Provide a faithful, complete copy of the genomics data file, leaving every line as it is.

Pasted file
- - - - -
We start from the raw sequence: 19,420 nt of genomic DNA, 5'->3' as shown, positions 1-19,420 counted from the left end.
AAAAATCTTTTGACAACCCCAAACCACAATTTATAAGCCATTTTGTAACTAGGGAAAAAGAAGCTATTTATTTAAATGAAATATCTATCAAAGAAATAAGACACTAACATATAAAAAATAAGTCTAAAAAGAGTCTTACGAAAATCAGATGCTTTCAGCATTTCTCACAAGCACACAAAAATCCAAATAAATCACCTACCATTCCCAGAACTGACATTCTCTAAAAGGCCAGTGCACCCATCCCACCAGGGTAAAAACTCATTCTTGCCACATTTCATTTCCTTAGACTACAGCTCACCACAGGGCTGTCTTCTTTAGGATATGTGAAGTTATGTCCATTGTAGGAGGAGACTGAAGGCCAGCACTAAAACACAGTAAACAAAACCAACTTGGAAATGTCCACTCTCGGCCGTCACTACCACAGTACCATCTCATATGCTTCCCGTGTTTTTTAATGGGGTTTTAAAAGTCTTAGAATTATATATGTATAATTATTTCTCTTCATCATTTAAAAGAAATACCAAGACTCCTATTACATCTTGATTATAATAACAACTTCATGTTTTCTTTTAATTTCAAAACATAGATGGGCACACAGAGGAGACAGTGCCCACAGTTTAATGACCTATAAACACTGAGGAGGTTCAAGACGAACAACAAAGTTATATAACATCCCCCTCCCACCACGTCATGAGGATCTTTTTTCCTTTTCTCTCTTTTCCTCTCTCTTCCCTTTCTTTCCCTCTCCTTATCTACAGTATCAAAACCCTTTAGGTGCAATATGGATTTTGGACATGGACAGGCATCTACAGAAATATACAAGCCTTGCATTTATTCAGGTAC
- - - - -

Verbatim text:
We start from the raw sequence: 19,420 nt of genomic DNA, 5'->3' as shown, positions 1-19,420 counted from the left end.
AAAAATCTTTTGACAACCCCAAACCACAATTTATAAGCCATTTTGTAACTAGGGAAAAAGAAGCTATTTATTTAAATGAAATATCTATCAAAGAAATAAGACACTAACATATAAAAAATAAGTCTAAAAAGAGTCTTACGAAAATCAGATGCTTTCAGCATTTCTCACAAGCACACAAAAATCCAAATAAATCACCTACCATTCCCAGAACTGACATTCTCTAAAAGGCCAGTGCACCCATCCCACCAGGGTAAAAACTCATTCTTGCCACATTTCATTTCCTTAGACTACAGCTCACCACAGGGCTGTCTTCTTTAGGATATGTGAAGTTATGTCCATTGTAGGAGGAGACTGAAGGCCAGCACTAAAACACAGTAAACAAAACCAACTTGGAAATGTCCACTCTCGGCCGTCACTACCACAGTACCATCTCATATGCTTCCCGTGTTTTTTAATGGGGTTTTAAAAGTCTTAGAATTATATATGTATAATTATTTCTCTTCATCATTTAAAAGAAATACCAAGACTCCTATTACATCTTGATTATAATAACAACTTCATGTTTTCTTTTAATTTCAAAACATAGATGGGCACACAGAGGAGACAGTGCCCACAGTTTAATGACCTATAAACACTGAGGAGGTTCAAGACGAACAACAAAGTTATATAACATCCCCCTCCCACCACGTCATGAGGATCTTTTTTCCTTTTCTCTCTTTTCCTCTCTCTTCCCTTTCTTTCCCTCTCCTTATCTACAGTATCAAAACCCTTTAGGTGCAATATGGATTTTGGACATGGACAGGCATCTACAGAAATATACAAGCCTTGCATTTATTCAGGTAC